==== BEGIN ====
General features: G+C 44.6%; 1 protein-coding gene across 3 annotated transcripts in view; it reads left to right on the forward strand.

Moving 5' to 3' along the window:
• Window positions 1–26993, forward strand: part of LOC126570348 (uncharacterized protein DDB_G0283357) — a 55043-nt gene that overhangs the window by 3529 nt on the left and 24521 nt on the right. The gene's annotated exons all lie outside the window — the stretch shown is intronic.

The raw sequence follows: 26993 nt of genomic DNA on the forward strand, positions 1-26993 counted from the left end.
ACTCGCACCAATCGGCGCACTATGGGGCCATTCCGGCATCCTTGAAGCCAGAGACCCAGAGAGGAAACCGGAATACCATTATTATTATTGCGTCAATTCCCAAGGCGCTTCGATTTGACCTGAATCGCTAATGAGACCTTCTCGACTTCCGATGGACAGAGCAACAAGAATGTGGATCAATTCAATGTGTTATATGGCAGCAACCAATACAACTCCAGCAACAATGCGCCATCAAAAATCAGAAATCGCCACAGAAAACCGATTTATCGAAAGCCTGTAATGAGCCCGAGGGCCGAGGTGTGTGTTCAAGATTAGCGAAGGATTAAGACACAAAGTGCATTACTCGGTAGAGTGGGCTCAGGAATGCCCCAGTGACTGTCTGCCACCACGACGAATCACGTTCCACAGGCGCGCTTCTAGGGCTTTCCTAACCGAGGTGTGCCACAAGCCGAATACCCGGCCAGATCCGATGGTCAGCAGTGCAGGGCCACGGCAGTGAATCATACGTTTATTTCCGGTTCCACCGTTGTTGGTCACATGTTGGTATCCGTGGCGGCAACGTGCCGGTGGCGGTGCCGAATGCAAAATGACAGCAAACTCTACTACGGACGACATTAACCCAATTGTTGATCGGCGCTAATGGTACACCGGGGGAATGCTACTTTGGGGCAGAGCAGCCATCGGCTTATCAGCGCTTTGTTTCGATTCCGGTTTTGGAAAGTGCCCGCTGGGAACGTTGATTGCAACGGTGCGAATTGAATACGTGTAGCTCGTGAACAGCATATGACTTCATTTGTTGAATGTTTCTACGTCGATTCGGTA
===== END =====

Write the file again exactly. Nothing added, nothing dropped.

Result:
General features: G+C 44.6%; 1 protein-coding gene across 3 annotated transcripts in view; it reads left to right on the forward strand.

Moving 5' to 3' along the window:
• Window positions 1–26993, forward strand: part of LOC126570348 (uncharacterized protein DDB_G0283357) — a 55043-nt gene that overhangs the window by 3529 nt on the left and 24521 nt on the right. The gene's annotated exons all lie outside the window — the stretch shown is intronic.

The raw sequence follows: 26993 nt of genomic DNA on the forward strand, positions 1-26993 counted from the left end.
ACTCGCACCAATCGGCGCACTATGGGGCCATTCCGGCATCCTTGAAGCCAGAGACCCAGAGAGGAAACCGGAATACCATTATTATTATTGCGTCAATTCCCAAGGCGCTTCGATTTGACCTGAATCGCTAATGAGACCTTCTCGACTTCCGATGGACAGAGCAACAAGAATGTGGATCAATTCAATGTGTTATATGGCAGCAACCAATACAACTCCAGCAACAATGCGCCATCAAAAATCAGAAATCGCCACAGAAAACCGATTTATCGAAAGCCTGTAATGAGCCCGAGGGCCGAGGTGTGTGTTCAAGATTAGCGAAGGATTAAGACACAAAGTGCATTACTCGGTAGAGTGGGCTCAGGAATGCCCCAGTGACTGTCTGCCACCACGACGAATCACGTTCCACAGGCGCGCTTCTAGGGCTTTCCTAACCGAGGTGTGCCACAAGCCGAATACCCGGCCAGATCCGATGGTCAGCAGTGCAGGGCCACGGCAGTGAATCATACGTTTATTTCCGGTTCCACCGTTGTTGGTCACATGTTGGTATCCGTGGCGGCAACGTGCCGGTGGCGGTGCCGAATGCAAAATGACAGCAAACTCTACTACGGACGACATTAACCCAATTGTTGATCGGCGCTAATGGTACACCGGGGGAATGCTACTTTGGGGCAGAGCAGCCATCGGCTTATCAGCGCTTTGTTTCGATTCCGGTTTTGGAAAGTGCCCGCTGGGAACGTTGATTGCAACGGTGCGAATTGAATACGTGTAGCTCGTGAACAGCATATGACTTCATTTGTTGAATGTTTCTACGTCGATTCGGTA